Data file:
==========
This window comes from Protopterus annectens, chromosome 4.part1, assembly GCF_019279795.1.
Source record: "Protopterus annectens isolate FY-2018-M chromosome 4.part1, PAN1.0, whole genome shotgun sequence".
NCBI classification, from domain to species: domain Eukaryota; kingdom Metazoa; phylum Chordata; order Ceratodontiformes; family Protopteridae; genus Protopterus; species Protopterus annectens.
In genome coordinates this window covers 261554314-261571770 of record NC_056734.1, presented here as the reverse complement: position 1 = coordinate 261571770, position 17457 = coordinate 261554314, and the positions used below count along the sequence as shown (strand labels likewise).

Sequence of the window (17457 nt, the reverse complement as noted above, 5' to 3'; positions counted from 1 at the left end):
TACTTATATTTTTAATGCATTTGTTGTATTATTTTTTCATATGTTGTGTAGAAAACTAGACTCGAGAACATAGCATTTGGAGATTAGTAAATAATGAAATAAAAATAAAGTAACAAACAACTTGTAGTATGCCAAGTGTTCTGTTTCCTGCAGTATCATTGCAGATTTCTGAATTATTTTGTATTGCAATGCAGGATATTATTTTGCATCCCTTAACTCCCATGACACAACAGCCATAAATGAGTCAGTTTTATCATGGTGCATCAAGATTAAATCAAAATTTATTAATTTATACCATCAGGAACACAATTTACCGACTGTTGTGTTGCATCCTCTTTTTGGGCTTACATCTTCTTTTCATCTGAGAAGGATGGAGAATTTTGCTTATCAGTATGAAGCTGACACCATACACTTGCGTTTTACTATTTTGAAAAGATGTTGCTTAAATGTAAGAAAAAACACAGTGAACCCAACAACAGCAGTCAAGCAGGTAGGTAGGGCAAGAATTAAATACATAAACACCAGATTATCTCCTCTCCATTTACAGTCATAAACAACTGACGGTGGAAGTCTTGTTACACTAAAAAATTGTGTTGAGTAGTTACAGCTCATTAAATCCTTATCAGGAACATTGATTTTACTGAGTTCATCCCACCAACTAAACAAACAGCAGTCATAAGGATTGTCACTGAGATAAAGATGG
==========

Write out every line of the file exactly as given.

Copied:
This window comes from Protopterus annectens, chromosome 4.part1, assembly GCF_019279795.1.
Source record: "Protopterus annectens isolate FY-2018-M chromosome 4.part1, PAN1.0, whole genome shotgun sequence".
NCBI classification, from domain to species: domain Eukaryota; kingdom Metazoa; phylum Chordata; order Ceratodontiformes; family Protopteridae; genus Protopterus; species Protopterus annectens.
In genome coordinates this window covers 261554314-261571770 of record NC_056734.1, presented here as the reverse complement: position 1 = coordinate 261571770, position 17457 = coordinate 261554314, and the positions used below count along the sequence as shown (strand labels likewise).

Sequence of the window (17457 nt, the reverse complement as noted above, 5' to 3'; positions counted from 1 at the left end):
TACTTATATTTTTAATGCATTTGTTGTATTATTTTTTCATATGTTGTGTAGAAAACTAGACTCGAGAACATAGCATTTGGAGATTAGTAAATAATGAAATAAAAATAAAGTAACAAACAACTTGTAGTATGCCAAGTGTTCTGTTTCCTGCAGTATCATTGCAGATTTCTGAATTATTTTGTATTGCAATGCAGGATATTATTTTGCATCCCTTAACTCCCATGACACAACAGCCATAAATGAGTCAGTTTTATCATGGTGCATCAAGATTAAATCAAAATTTATTAATTTATACCATCAGGAACACAATTTACCGACTGTTGTGTTGCATCCTCTTTTTGGGCTTACATCTTCTTTTCATCTGAGAAGGATGGAGAATTTTGCTTATCAGTATGAAGCTGACACCATACACTTGCGTTTTACTATTTTGAAAAGATGTTGCTTAAATGTAAGAAAAAACACAGTGAACCCAACAACAGCAGTCAAGCAGGTAGGTAGGGCAAGAATTAAATACATAAACACCAGATTATCTCCTCTCCATTTACAGTCATAAACAACTGACGGTGGAAGTCTTGTTACACTAAAAAATTGTGTTGAGTAGTTACAGCTCATTAAATCCTTATCAGGAACATTGATTTTACTGAGTTCATCCCACCAACTAAACAAACAGCAGTCATAAGGATTGTCACTGAGATAAAGATGG